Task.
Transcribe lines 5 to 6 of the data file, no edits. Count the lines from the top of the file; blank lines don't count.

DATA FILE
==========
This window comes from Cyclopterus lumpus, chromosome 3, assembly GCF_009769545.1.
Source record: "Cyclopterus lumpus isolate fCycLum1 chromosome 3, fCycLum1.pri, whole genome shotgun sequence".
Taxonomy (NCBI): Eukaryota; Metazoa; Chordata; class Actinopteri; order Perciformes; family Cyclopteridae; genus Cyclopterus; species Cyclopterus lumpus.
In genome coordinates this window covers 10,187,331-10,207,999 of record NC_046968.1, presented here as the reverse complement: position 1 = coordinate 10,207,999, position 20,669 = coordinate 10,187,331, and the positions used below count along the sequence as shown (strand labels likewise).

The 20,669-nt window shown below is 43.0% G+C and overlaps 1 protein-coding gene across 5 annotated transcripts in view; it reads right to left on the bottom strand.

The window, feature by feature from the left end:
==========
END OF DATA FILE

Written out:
The 20,669-nt window shown below is 43.0% G+C and overlaps 1 protein-coding gene across 5 annotated transcripts in view; it reads right to left on the bottom strand.

The window, feature by feature from the left end: